Who Wants to Marry a Duke: (Duke Dynasty Book 3), by Sabrina Jeffries—A Review

Who Wants to Marry a Duke by Sabrina Jeffries 2020From the desk of Pamela Mingle:

Romance, mystery, and a most intriguing hero and heroine are what you’ll find in Who Wants to Marry a Duke. This is the third entry by Sabrina Jeffries in the Duke Dynasty series and can also be read as a standalone.

We first meet young Marlowe Drake, the Duke of Thornstock, at a ball, where his older half-brother Grey—Duke of Greycourt—warns him about the marriage-minded mamas lurking about. Ignoring this wise advice, Thorn quickly finds himself caught in a compromising position with a young lady.

The lady in question is Miss Olivia Norley. She offers to clean a wine stain from Thorn’s waistcoat and afterward, Thorn steals a kiss. They are seen by Olivia’s stepmother, who unbeknownst to Olivia, blackmails Thorn into offering Olivia marriage by threatening to reveal a secret about his father.

The following morning, Thorn proposes to Olivia with barely disguised contempt. He looked “…like a thief being dragged to the gallows,” so she declines. He doesn’t want to marry her, but her refusal stings, nonetheless. He believes Olivia was party to the blackmail and can’t understand why she would then reject him.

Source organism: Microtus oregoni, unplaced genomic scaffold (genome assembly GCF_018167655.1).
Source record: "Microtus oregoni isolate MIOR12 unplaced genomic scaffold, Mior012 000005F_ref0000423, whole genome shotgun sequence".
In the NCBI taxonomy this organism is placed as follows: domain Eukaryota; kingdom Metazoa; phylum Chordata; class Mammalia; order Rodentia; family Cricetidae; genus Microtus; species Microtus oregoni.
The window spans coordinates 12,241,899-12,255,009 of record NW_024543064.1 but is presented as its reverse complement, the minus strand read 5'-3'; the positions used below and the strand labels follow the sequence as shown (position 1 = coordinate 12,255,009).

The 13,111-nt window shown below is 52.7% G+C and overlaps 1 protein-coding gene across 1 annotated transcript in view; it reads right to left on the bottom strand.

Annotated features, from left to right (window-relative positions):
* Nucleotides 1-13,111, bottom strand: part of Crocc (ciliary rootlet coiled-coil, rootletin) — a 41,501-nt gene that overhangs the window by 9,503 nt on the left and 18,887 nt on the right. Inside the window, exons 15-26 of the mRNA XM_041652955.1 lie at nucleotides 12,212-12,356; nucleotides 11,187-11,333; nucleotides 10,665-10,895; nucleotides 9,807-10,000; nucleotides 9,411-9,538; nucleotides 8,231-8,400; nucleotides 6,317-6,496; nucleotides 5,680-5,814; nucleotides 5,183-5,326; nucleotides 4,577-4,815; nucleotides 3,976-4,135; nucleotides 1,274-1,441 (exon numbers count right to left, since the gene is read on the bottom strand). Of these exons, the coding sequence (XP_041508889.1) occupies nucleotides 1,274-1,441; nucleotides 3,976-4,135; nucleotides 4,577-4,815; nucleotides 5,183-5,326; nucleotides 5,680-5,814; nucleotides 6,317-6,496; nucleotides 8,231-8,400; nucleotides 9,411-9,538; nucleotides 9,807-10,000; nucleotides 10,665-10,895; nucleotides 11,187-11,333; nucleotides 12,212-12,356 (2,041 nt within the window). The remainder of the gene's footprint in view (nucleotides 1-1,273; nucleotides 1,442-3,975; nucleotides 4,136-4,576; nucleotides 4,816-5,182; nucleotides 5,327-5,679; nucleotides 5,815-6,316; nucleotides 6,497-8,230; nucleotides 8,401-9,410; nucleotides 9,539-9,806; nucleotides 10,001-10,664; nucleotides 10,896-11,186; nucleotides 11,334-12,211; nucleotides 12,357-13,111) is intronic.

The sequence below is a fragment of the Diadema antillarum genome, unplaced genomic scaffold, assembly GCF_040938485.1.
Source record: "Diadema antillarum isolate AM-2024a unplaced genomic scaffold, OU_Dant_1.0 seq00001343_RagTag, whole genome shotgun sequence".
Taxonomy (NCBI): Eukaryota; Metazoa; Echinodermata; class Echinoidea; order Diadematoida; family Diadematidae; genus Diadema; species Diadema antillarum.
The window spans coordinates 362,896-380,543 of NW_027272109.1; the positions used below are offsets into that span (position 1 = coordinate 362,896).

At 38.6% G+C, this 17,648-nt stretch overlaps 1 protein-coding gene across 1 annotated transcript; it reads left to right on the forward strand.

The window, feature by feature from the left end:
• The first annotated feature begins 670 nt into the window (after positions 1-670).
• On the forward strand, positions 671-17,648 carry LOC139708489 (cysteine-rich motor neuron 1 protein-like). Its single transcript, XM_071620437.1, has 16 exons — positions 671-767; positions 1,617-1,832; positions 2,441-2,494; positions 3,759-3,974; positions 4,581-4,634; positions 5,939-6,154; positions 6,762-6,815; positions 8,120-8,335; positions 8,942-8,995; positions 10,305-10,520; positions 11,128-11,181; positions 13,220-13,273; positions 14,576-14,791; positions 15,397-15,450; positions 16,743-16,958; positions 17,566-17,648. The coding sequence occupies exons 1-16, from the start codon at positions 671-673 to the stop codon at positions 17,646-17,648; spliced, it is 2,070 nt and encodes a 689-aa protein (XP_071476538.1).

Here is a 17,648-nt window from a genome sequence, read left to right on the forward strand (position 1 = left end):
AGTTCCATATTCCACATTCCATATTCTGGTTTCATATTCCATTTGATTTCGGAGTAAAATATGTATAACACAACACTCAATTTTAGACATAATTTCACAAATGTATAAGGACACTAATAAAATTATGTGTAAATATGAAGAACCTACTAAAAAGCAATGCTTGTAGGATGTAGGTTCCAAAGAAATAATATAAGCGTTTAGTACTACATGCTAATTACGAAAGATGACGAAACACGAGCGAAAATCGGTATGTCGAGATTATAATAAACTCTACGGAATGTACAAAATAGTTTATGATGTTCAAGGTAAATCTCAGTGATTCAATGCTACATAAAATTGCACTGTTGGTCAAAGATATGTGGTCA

Fast forward nine years. Using a false identity, Thorn has become a playwright, and Olivia, a chemist. (No wonder she knew how to remove that stain!) At a ball hosted by his family, Thorn spots Olivia. He intends to have her thrown out, but relents when he learns that his half-brother Grey has asked her to investigate the suspicious death of his father by testing his remains for arsenic.

Thorn asks Olivia to dance and challenges her on her motives for performing the tests. All she really wants is to establish a reputation for herself. Olivia prefers chemicals to people because they act in predictable ways. The two adjourn to the garden to speak privately, and Olivia reveals she wants to publish the results of her tests. Thorn is horrified. Dukes don’t wish to have their scandals aired in public.

Olivia has fought hard over the years to put Thorn out of her mind and is irritated that she still feels an attraction to him. The inevitable happens, and this time Olivia thinks his kisses “…were as combustible as sweet oil of vitriol and nearly as dangerous.” Again, they’re almost caught, but Olivia dashes from their hiding place and pretends she was merely enjoying the heady scents of the garden. Continue reading